United States District Court, S.D. Illinois
August 9, 2005.
UNITED STATES OF AMERICA, Plaintiff,
CASEY R. BOCK, Defendant.
The opinion of the court was delivered by: DAVID HERNDON, District Judge
MEMORANDUM AND ORDER
Now before the Court is Bock's motion for review under Rule
60(b)(1)(6) of the Federal Rules of Civil Procedure (Doc. 28).
This is Bock's second motion asking the Court to reconsider its
June 15, 2005 Order denying his motion to modify his sentence.
Here, as in his previous request, Bock contends that the Court
mistakenly found that Amendment 674 of the Sentencing Guidelines
is not retroactive and inapplicable to his case.
The Seventh Circuit has held that any motion which attacks the
merits of a district court's decision and that is filed more
than ten days after entry of judgment is considered a motion
under FEDERAL RULE OF CIVIL PROCEDURE 60. See United States v.
47 West 644 Route 38, 190 F.3d 781, 783 n. 1 (7th Cir.
1999), cert. denied, 120 S.Ct. 1270 (2000); Britton v. Swift
Transp. Co., Inc., 127 F.3d 616, 618 (7th Cir. 1997);
Russell v. Delco Remy Div. of General Motors Corp., 51 F.3d 746, 750 (7th Cir. 1995).
Rule 60(a), limited to clerical errors, is inapplicable here.
Rule 60(b) authorizes a district court to relieve a party from
a final judgment or order for five specific reasons:
(1) mistake, inadvertence, surprise, or excusable
(2) newly discovered evidence . . .; (3) fraud . . .;
(4) the judgment is void; (5) the judgment has been
satisfied, released or discharged. . . .
In addition to the five specific reasons, Rule 60(b)(6)
provides a catchall provision for relief from final judgment or
order. Reinsurance Co. v. Administrative Asigurarilor,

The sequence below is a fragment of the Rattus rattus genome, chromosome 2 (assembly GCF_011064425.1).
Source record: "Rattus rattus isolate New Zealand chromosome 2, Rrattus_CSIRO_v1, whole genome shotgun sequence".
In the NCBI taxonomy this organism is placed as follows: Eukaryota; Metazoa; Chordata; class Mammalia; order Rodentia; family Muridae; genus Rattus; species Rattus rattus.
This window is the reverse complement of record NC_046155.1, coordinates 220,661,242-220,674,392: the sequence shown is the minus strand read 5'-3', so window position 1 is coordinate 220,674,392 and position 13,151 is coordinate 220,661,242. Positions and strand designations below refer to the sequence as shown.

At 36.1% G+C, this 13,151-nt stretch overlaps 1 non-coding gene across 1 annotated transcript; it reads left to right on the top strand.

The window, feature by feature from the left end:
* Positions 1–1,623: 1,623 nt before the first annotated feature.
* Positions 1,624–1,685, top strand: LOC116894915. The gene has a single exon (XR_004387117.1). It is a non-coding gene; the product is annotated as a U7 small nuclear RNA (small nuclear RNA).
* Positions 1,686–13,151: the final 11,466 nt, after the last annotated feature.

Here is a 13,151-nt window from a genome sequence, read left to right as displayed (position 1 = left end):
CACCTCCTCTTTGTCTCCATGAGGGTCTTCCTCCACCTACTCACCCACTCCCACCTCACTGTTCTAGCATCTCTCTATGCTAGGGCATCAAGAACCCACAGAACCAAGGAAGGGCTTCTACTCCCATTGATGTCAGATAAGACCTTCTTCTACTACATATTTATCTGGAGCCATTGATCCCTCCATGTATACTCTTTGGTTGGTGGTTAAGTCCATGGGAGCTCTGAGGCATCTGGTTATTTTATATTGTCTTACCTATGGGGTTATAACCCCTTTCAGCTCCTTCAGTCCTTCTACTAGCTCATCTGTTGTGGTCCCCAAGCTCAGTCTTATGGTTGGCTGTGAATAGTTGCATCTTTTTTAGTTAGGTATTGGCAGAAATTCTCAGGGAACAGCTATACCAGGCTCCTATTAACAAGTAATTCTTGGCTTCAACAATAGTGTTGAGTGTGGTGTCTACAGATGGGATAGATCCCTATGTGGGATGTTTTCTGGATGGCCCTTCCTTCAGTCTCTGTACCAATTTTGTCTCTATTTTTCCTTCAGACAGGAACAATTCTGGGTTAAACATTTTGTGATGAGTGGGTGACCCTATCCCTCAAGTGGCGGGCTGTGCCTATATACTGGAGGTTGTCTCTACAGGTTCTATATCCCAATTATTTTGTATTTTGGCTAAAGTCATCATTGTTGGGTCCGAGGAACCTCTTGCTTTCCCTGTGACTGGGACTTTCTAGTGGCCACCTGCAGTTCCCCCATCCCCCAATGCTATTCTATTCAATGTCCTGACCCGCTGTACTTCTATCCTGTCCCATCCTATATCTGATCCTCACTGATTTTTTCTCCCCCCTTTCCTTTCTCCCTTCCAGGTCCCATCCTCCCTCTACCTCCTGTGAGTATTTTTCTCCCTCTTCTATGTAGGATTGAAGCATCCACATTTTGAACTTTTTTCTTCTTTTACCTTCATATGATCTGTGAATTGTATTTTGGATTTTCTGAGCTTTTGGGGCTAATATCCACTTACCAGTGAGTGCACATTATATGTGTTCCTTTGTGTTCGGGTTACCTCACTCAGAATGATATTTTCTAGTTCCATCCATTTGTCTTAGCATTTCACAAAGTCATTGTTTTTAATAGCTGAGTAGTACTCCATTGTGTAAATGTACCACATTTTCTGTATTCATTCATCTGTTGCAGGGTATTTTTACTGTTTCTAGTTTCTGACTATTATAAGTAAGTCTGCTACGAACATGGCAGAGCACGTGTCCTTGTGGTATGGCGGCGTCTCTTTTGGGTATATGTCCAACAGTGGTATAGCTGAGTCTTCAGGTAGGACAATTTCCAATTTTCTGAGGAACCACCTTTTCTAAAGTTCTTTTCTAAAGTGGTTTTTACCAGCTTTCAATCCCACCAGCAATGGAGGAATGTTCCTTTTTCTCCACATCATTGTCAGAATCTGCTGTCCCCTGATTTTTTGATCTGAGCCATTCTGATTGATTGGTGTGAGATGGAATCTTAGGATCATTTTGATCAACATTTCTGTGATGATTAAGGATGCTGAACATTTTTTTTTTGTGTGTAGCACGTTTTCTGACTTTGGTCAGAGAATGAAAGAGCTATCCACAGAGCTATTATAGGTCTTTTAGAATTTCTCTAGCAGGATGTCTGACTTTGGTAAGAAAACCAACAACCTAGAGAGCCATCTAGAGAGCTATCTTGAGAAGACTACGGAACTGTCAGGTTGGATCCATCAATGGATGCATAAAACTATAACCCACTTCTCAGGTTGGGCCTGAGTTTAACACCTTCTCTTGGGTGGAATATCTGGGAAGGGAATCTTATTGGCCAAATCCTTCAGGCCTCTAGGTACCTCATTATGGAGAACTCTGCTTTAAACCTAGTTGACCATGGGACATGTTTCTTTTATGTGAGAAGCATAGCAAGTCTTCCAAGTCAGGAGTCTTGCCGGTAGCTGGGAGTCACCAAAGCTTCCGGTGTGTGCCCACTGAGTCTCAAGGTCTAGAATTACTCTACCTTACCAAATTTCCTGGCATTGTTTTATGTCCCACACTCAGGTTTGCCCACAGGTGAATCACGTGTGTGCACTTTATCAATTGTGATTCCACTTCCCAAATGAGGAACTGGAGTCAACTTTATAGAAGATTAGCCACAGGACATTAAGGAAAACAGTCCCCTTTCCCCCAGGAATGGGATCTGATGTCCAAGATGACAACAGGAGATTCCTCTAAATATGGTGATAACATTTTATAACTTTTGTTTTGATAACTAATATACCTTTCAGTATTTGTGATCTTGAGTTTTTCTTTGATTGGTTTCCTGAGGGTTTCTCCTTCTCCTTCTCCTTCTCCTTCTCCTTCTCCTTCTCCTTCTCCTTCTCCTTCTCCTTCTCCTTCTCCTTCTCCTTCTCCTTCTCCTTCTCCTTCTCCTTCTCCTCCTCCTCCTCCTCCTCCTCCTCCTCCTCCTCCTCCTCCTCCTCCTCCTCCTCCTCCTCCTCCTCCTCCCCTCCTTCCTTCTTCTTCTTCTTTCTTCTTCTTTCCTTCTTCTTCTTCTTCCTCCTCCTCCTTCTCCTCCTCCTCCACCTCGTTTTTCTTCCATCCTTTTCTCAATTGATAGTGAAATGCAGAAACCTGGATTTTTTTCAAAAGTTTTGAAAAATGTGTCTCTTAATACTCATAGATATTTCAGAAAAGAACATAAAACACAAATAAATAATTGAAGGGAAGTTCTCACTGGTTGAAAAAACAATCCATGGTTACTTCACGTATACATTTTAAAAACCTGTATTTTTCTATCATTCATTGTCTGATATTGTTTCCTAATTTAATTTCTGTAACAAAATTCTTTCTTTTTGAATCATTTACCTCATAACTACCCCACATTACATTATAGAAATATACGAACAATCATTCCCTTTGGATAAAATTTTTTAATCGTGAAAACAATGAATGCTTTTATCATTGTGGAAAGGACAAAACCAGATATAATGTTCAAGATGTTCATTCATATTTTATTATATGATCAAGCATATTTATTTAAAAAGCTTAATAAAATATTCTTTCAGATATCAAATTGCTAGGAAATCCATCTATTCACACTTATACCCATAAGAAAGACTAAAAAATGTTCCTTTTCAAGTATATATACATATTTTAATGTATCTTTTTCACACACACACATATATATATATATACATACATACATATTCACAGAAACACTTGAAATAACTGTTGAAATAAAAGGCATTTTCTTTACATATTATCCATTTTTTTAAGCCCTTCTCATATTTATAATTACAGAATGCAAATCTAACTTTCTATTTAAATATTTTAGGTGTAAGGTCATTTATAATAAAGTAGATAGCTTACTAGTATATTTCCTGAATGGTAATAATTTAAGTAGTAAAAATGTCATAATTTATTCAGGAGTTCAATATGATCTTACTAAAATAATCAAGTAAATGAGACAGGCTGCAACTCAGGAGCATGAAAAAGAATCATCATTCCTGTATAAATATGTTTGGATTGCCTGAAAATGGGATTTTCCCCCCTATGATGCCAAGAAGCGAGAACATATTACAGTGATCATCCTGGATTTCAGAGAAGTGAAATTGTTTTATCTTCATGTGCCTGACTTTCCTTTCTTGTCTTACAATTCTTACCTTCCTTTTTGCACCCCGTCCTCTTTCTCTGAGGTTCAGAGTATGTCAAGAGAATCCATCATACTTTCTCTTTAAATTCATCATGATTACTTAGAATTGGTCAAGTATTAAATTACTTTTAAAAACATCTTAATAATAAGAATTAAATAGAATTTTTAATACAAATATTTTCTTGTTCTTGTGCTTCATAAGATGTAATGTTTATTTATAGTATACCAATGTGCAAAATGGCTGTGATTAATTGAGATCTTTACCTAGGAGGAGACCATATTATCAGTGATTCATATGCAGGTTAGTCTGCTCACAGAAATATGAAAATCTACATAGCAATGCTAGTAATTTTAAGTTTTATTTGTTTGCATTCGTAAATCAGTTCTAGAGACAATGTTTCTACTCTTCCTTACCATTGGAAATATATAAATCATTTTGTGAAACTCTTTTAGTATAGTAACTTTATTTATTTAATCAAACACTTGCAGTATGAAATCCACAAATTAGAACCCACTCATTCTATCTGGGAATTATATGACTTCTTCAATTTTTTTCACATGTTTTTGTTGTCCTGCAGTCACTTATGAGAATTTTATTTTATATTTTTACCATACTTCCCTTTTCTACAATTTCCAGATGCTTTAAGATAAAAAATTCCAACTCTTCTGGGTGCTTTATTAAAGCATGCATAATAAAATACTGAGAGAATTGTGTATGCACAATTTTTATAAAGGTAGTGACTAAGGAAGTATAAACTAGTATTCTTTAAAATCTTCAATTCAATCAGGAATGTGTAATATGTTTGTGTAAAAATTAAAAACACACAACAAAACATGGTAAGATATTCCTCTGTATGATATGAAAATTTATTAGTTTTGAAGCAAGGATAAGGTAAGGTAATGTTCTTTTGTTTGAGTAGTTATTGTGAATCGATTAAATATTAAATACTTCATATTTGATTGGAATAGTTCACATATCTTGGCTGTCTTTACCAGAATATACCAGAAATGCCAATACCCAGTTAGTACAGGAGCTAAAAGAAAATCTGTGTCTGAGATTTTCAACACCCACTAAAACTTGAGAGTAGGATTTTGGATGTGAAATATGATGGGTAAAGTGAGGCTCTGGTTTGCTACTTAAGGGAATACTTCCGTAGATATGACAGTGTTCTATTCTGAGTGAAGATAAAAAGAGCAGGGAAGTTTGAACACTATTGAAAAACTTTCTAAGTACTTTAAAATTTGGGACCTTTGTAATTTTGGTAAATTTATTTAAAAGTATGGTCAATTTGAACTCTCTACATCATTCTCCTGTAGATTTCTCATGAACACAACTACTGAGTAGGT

902 F.2d 1275
, 1277 (7th Cir. 1990). The catchall provision
allows the court to grant a Rule 60(b) motion for "any . . .
reason justifying relief from the operation of the judgment."
A district court has broad discretion in granting or denying
the motions. Del Carmen v. Emerson Elec. Co., Commercial Cam
Div., 908 F.2d 158, 161 (7th Cir. 1990). Further, the
Seventh Circuit has emphasized that Rule 60(b) relief is
reserved for exceptional circumstances. Mares v. Busby,
34 F.3d 533, 535 (7th Cir. 1994). The rule does not permit a
party to correct simple legal errors. "Rather, it exists to allow
courts to overturn decisions where `special circumstances'
justify and `extraordinary remedy.'" Cash v. Illinois Div. of
Mental Health, 209 F.3d 695, 697 (7th Cir. 2000) (quoting
Russell, 51 F.3d at 749). Accord Dickerson v. Board of
Education, 32 F.3d 1114, 1116 (7th Cir. 1994). As stated in the Court's June 15, 2005 Order, U.S.S.G.
1B1.10(a), the relevant policy statement, provides:
Where a defendant is serving a term of imprisonment,
and the guideline range applicable to that defendant
has subsequently been lowered as a result of an
amendment to the Guidelines Manual listed in
subsection (c) below, a reduction in the defendant's
term of imprisonment is authorized under
18 U.S.C. § 3582(c)(2). If none of the amendments listed in
subsection (c) is applicable, a reduction in the
defendant's term of imprisonment under
18 U.S.C. § 3582(c)(2) is not consistent with this policy
statement and this is not authorized.
U.S.S.G. 1B1.10(a) (emphasis added). Amendment 674 is not
included in subsection (c) of U.S.S.G 1B1.10.*fn1
Amendment 674 is not retroactive and is not applicable to Bock's
case. Further, Bock has presented no special circumstances
justifying the extraordinary remedy. The Court rejects Bock's
Rule 60(b) motion for relief. Accordingly, the Court DENIES
Bock's motion for review under Rule 60(b)(1)(6) of the Federal
Rules of Civil Procedure (Doc. 28).
IT IS SO ORDERED.
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